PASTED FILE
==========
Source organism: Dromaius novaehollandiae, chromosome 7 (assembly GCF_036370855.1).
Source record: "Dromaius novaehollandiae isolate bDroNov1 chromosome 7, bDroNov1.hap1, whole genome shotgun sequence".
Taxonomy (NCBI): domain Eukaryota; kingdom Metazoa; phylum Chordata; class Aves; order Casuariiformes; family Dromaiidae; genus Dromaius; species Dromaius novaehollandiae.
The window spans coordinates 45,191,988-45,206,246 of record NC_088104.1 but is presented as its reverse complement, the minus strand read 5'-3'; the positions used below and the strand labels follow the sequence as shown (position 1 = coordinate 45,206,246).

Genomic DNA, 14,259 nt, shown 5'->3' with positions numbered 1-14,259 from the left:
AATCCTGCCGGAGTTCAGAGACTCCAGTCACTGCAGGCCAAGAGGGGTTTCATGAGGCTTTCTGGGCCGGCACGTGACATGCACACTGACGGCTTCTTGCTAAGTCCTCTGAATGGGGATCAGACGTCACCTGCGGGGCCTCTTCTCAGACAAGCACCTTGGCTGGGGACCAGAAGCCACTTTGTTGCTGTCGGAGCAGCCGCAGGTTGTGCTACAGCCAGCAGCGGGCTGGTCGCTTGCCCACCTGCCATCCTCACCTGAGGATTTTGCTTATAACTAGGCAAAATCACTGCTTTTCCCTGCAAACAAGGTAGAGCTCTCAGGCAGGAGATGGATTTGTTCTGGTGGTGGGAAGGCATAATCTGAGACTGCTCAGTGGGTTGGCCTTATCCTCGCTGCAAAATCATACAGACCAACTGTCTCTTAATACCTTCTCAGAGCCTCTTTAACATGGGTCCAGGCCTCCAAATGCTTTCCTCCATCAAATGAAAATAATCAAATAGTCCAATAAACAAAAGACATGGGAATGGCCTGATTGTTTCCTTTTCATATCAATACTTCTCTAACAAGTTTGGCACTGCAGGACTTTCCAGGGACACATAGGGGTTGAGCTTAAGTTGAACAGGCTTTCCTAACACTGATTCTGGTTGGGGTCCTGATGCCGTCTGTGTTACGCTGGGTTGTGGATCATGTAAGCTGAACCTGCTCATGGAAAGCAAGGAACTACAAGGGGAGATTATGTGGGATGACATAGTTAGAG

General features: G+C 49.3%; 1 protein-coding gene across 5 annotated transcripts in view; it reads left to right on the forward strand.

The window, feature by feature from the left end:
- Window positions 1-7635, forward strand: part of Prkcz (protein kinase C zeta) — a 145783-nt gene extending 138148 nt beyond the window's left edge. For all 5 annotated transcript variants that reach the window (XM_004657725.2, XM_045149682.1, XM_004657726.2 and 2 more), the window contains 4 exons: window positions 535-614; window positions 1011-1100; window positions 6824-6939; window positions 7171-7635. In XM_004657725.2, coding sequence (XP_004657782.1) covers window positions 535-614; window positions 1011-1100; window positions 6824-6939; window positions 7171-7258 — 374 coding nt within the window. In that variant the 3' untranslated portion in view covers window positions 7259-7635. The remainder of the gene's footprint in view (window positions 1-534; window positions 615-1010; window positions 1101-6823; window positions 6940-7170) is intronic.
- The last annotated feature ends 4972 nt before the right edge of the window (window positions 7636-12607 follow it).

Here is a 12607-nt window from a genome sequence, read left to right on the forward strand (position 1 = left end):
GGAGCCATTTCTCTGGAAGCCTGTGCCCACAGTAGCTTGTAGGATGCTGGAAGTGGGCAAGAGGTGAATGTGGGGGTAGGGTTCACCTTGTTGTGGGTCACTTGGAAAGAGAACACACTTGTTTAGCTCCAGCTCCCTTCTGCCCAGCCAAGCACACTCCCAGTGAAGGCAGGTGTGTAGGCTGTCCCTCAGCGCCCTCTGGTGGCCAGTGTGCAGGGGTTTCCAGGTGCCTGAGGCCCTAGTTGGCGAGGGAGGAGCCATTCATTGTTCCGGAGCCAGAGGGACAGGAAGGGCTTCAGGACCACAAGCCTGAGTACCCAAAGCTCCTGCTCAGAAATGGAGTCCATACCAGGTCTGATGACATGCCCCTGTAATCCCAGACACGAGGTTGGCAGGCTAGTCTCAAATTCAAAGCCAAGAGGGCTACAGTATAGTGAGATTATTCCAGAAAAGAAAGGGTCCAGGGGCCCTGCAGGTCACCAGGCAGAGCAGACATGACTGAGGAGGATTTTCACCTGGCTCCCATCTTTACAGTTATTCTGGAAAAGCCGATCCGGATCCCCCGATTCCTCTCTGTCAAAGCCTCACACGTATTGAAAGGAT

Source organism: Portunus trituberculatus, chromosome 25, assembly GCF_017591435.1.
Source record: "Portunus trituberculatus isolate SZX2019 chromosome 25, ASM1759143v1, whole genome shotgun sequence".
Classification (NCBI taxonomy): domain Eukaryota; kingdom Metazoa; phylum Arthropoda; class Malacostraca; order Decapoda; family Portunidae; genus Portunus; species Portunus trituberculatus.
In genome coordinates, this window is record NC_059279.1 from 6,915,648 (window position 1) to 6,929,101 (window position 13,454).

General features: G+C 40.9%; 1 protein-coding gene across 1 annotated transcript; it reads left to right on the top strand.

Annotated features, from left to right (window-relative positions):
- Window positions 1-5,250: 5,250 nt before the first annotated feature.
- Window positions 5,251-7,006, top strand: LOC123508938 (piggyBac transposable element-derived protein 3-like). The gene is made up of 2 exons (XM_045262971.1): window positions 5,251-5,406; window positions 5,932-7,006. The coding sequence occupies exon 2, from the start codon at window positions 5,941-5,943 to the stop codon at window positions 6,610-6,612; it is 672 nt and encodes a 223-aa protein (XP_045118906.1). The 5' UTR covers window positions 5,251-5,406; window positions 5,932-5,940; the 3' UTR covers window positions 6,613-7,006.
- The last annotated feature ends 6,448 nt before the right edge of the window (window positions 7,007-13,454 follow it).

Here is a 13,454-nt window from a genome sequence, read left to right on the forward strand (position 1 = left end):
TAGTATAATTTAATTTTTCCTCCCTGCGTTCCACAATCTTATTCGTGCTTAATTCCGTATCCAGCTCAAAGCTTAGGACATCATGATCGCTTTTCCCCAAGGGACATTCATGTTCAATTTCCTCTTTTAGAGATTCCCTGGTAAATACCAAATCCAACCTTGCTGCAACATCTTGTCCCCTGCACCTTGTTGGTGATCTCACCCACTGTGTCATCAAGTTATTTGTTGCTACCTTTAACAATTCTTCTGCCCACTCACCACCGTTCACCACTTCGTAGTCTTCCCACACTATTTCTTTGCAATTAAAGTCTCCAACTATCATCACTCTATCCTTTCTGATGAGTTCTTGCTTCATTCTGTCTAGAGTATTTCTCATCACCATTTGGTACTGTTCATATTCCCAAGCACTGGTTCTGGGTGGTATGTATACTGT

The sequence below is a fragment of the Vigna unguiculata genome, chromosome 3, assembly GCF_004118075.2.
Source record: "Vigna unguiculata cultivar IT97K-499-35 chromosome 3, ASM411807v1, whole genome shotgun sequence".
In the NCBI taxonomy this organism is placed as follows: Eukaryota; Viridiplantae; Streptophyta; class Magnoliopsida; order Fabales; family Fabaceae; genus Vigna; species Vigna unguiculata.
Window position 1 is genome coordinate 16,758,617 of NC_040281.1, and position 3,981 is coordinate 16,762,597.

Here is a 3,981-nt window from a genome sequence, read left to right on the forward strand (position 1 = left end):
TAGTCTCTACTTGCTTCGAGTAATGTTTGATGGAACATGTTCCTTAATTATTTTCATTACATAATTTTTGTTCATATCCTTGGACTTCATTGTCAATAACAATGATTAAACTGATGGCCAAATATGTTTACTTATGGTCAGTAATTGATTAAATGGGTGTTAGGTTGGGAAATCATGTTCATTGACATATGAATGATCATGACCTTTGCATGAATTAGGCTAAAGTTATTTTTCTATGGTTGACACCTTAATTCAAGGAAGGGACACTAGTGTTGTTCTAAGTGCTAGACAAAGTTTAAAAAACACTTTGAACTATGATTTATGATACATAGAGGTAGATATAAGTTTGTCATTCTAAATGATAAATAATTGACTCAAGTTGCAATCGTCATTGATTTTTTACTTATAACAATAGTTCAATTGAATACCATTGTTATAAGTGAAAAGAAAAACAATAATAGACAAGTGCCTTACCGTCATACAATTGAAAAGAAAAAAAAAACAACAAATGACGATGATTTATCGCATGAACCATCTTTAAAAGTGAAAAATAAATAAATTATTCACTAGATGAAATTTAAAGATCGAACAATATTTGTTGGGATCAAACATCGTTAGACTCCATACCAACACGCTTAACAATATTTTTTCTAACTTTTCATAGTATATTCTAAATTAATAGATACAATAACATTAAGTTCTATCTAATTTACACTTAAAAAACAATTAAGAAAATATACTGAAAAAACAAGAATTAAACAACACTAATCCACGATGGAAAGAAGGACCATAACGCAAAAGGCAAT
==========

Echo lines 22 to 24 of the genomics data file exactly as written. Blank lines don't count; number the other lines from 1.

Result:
Here is a 13,454-nt window from a genome sequence, read left to right on the forward strand (position 1 = left end):
TAGTATAATTTAATTTTTCCTCCCTGCGTTCCACAATCTTATTCGTGCTTAATTCCGTATCCAGCTCAAAGCTTAGGACATCATGATCGCTTTTCCCCAAGGGACATTCATGTTCAATTTCCTCTTTTAGAGATTCCCTGGTAAATACCAAATCCAACCTTGCTGCAACATCTTGTCCCCTGCACCTTGTTGGTGATCTCACCCACTGTGTCATCAAGTTATTTGTTGCTACCTTTAACAATTCTTCTGCCCACTCACCACCGTTCACCACTTCGTAGTCTTCCCACACTATTTCTTTGCAATTAAAGTCTCCAACTATCATCACTCTATCCTTTCTGATGAGTTCTTGCTTCATTCTGTCTAGAGTATTTCTCATCACCATTTGGTACTGTTCATATTCCCAAGCACTGGTTCTGGGTGGTATGTATACTGT

The sequence below is a fragment of the Vigna unguiculata genome, chromosome 3, assembly GCF_004118075.2.